There is a piece on “Why are electricity tariffs rising?”, dated July 2016, when every household knows it has gone up again on April 1. The U-save rebates are therefore dated, which is a pity given that the G had announced a rise in the last Budget. Sometimes, the G doesn’t know how to help itself.
Factually’s “news” section is a hotch-potch of articles that are lifted from MSM, which only propagates the perception that they are G mouthpieces. Increasingly, there are re-writes of press releases, supposedly by Ministry of Communications and Information staffers and FAQs on policies which the ministries put up as annexes to the media in the hope that they will be published.
There are some attempts to debunk “fake news” and name the perpetrators but in the main, it’s more a regurgitation of G policy than a head-on clash. The biggest take-down was during the haze or when sites and bloggers were named.
The most recent posts of such kind had to do with remarks attributed to Law and Home Affairs Minister K Shanmugam in October 2016.
States Times Review (STR) article “Law Minister K Shanmugam: Eurasian Singaporeans are Indians” is a disgraceful fabrication. The Minister never said any of the things STR attributes to him. Indeed, he never said anything about Eurasians nor were there any questions posed to him about Eurasians at the IPS conference. It is malicious of STR to spread such vicious falsehoods, calculated to sow discord among our different ethnic groups. The Government will review STR’s post and decide whether to take further action against STR.
STR gave its response on its own website.
States Times Review report news without fear or favour, and will not entertain the Lawless Minister. States Times Review operates under laws of the Australia government, K Shanmugam is welcome to sue us under the Australian judiciary. As a Law Minister, resorting to police reports and lawsuit threats as the first response to criticisms speaks volume about the sad state of political affairs in Singapore.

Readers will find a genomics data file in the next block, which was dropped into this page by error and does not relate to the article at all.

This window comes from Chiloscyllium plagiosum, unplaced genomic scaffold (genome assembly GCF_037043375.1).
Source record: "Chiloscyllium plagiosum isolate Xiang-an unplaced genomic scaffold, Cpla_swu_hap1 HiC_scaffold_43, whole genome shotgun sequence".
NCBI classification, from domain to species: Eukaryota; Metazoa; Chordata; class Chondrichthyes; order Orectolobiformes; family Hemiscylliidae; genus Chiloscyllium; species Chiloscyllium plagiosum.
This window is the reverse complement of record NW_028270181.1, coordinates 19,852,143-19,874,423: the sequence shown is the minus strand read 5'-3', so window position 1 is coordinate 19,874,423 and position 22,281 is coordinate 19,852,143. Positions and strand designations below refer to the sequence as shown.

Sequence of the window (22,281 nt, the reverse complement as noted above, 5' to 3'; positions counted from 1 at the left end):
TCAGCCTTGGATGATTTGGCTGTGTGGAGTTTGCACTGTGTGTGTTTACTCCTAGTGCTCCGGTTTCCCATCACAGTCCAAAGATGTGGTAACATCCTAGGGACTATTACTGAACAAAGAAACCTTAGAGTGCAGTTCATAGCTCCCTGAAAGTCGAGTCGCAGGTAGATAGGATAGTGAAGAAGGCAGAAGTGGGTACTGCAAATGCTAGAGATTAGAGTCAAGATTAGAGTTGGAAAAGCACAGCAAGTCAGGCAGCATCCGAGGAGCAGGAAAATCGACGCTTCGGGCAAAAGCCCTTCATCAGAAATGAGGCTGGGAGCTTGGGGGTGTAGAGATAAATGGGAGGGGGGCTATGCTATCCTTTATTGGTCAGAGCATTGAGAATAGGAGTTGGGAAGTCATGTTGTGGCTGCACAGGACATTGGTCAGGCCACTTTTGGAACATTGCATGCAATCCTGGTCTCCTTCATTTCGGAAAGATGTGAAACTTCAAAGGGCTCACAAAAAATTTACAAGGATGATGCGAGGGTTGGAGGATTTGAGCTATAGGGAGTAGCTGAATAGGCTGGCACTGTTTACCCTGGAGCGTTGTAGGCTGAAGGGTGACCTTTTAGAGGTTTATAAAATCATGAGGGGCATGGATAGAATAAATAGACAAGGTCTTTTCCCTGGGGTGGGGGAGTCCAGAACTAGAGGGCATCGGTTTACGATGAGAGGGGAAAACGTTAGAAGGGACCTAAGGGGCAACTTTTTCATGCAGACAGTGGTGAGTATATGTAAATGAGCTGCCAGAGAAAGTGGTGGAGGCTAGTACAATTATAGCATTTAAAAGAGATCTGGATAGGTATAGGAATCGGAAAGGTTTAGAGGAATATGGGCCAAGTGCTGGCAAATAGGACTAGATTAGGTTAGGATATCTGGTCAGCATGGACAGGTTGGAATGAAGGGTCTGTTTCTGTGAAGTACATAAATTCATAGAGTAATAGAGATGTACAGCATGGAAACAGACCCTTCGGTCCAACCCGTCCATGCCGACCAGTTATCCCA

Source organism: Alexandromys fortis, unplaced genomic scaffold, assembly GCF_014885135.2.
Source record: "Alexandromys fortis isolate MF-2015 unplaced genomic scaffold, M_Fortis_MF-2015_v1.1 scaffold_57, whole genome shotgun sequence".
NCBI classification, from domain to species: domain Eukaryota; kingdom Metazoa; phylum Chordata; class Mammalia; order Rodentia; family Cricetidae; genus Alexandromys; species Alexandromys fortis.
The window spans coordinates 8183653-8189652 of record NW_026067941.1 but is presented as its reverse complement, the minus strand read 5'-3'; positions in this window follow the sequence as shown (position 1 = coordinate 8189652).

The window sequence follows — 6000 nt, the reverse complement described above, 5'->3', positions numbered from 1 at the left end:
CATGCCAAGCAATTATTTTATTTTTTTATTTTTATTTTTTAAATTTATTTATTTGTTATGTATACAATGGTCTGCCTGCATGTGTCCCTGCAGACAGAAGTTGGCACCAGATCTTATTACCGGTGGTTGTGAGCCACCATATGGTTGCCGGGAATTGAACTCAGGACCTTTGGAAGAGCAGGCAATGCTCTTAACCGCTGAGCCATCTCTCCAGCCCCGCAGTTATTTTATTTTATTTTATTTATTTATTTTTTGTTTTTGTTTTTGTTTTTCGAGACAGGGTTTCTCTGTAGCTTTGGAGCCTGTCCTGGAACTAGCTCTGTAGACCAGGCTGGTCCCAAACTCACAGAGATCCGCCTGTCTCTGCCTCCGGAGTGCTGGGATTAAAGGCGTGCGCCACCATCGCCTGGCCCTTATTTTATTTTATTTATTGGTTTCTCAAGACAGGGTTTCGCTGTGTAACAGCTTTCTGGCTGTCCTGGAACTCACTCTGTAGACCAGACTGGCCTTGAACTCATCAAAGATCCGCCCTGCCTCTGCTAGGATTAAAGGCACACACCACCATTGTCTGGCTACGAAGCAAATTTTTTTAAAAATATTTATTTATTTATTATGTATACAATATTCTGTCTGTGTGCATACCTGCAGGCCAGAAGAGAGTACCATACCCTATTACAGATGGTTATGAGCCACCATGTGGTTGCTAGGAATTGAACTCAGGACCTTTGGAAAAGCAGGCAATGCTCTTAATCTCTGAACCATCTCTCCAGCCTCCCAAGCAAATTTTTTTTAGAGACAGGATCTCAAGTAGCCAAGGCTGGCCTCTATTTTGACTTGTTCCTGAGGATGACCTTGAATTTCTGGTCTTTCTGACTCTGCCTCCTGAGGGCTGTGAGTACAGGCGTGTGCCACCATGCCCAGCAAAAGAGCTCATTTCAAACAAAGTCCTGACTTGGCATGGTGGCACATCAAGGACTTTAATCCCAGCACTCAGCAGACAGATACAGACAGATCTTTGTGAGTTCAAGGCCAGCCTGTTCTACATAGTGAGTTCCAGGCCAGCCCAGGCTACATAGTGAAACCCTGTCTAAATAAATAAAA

Sometimes, it’s oblique, like this one before the September 2015 General Elections.
There have been claims on some online websites that the Government will raise the GST after the forthcoming General Elections to fund increased spending planned in the next term of government. There is no basis to these claims, and they are inconsistent with what the Government has recently stated.
In the 2015 Budget Statement in February, DPM Tharman Shanmugaratnam stated that the revenue measures the government had already undertaken will provide sufficiently for the increased spending planned for the rest of this decade.
Given that this is on the Factually website, it’s going to be tough for the G to change its mind…
My view is that the G has to show that it has done more to resist the fake news plague before it embarks on something heavy-handed.
MPs have been a disappointment. No question was asked of the minister in the last sitting earlier this month when he spoke of the review. Last month, there was one question from Non-Constituency MP Leon Perera, who wanted to know how the webpage selects falsehoods to respond to.
Minister Yaacob Ibrahim said the site aims to clarify “widespread or common misperceptions of government policy, or incorrect assertions on matters of public concern that can harm Singapore’s social fabric”. It was concerned with facts, not opinions, he added.
Going by Factually, we’re doing pretty well on the fake news front. The G has very little fake news to debunk. Which makes you wonder why a review is even needed.
Featured image by Sean Chong.